I think I was very lucky having my mum because she understood me. A lot of young people don’t have that kind of a relationship with their mum or dad, they hide from it all of the time. They’ll tell their friends or they’ll have someone else to talk about their problems with but I was younger my mum was the first person I told anything to. Everything went straight to her and she understood me. Even when I was in trouble and other parents wouldn’t try and understand why, she would understand why I did certain stuff. I’m very lucky.
Moving forward a bit. Helen you now manage the band and often you see parents managing their children and getting it hopelessly wrong and yet you are really successful at it. Have you got any previous managerial experience, because you do a great job?
Helen: Thank you. It’s really weird because I find it really hard when people say I am their manager even though I do all the things a manager does. I find it really difficult to say that to people because at the end of the day I am Lauren’s mum. She very nearly signed with a couple of managers and I went and supported her and sat with her. She kept saying they can’t do any different to what you’re doing and they don’t know any more than what you do. So we’ve just stuck at it. It’s only really the last few months where it’s got more serious with the band that I’ve helped them to put band agreements together and sort the finances out and thinking about an album launch. I’m learning as I go along at the minute, googling stuff and finding things out.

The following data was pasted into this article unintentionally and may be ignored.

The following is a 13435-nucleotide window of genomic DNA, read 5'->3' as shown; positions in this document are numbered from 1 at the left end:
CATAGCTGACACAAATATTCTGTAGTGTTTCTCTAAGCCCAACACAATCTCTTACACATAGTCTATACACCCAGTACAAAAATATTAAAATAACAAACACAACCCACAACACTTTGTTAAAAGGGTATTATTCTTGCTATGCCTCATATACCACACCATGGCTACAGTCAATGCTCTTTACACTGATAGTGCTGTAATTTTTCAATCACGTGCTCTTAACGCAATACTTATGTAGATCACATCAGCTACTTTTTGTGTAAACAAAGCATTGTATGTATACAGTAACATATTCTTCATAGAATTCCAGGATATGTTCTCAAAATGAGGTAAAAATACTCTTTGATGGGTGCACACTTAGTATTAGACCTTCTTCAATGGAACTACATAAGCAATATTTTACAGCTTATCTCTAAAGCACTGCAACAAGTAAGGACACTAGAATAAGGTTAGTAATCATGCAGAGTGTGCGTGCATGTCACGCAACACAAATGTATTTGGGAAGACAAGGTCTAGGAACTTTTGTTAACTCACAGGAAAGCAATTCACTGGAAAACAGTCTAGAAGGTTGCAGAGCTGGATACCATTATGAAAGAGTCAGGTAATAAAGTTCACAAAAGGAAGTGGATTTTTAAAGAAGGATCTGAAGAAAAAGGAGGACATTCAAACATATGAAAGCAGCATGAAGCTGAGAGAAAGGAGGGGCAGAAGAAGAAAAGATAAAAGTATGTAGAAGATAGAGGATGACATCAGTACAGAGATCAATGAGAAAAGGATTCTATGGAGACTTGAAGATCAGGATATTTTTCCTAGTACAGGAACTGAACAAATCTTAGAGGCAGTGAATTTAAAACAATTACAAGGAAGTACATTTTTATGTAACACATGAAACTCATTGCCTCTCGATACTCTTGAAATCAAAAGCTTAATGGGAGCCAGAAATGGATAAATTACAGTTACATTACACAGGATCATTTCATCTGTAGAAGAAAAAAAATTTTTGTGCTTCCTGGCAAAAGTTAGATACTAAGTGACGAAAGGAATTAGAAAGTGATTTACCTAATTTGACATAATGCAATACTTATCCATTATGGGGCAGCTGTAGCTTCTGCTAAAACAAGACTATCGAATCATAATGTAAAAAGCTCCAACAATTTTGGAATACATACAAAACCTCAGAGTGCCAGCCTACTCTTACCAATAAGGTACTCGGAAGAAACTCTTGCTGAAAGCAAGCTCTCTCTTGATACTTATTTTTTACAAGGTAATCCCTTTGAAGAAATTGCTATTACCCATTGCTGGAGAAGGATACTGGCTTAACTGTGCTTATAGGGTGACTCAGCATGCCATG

Is there a point where you would hand some of it over to someone else?
Helen: We’ve talked about it. I said I would never want to hold her back. I know this industry is all about contacts, but I’ve also found it’s a lot of smoke and mirrors as well. People will try and make out that they are bigger and better than what they actually are and I’m not good at that. We will know when it’s right and it’s the right opportunity. There’s been a lot of opportunities that have come Laurens way and I don’t even tell her because I don’t need to, she knows instantly. The emails come in and it’s like you haven’t got a prayer, she’s not going to entertain that. We’ve got that type of relationship where I know Lauren needs that fully creative freedom. She would not cope with anybody telling her what she could and couldn’t do. So it works quite well really.
Before Hands Off Gretel you put out a covers album and even now those songs are getting a huge amount of attention. A lot of people couldn’t believe how young you were singing that well. Was that a boost if you like that you’ve carried through with people still seeing those songs on YouTube and then checking out the band?
Lauren: Yeah. A lot of people say not to do covers and just push your original stuff but it was by doing those covers and finding who I was that I found out what kind of music I wanted to do. I think it was the best thing I did. Like the video for Whole Lotta Love, that’s gone viral. I saw it on Facebook and someone else had uploaded it and it had millions of views. People had commented asking who is this girl and a lot of people then come over and see Hands Off Gretel and they either like what I’m doing now or they say I should be doing classic rock. But, I can do both.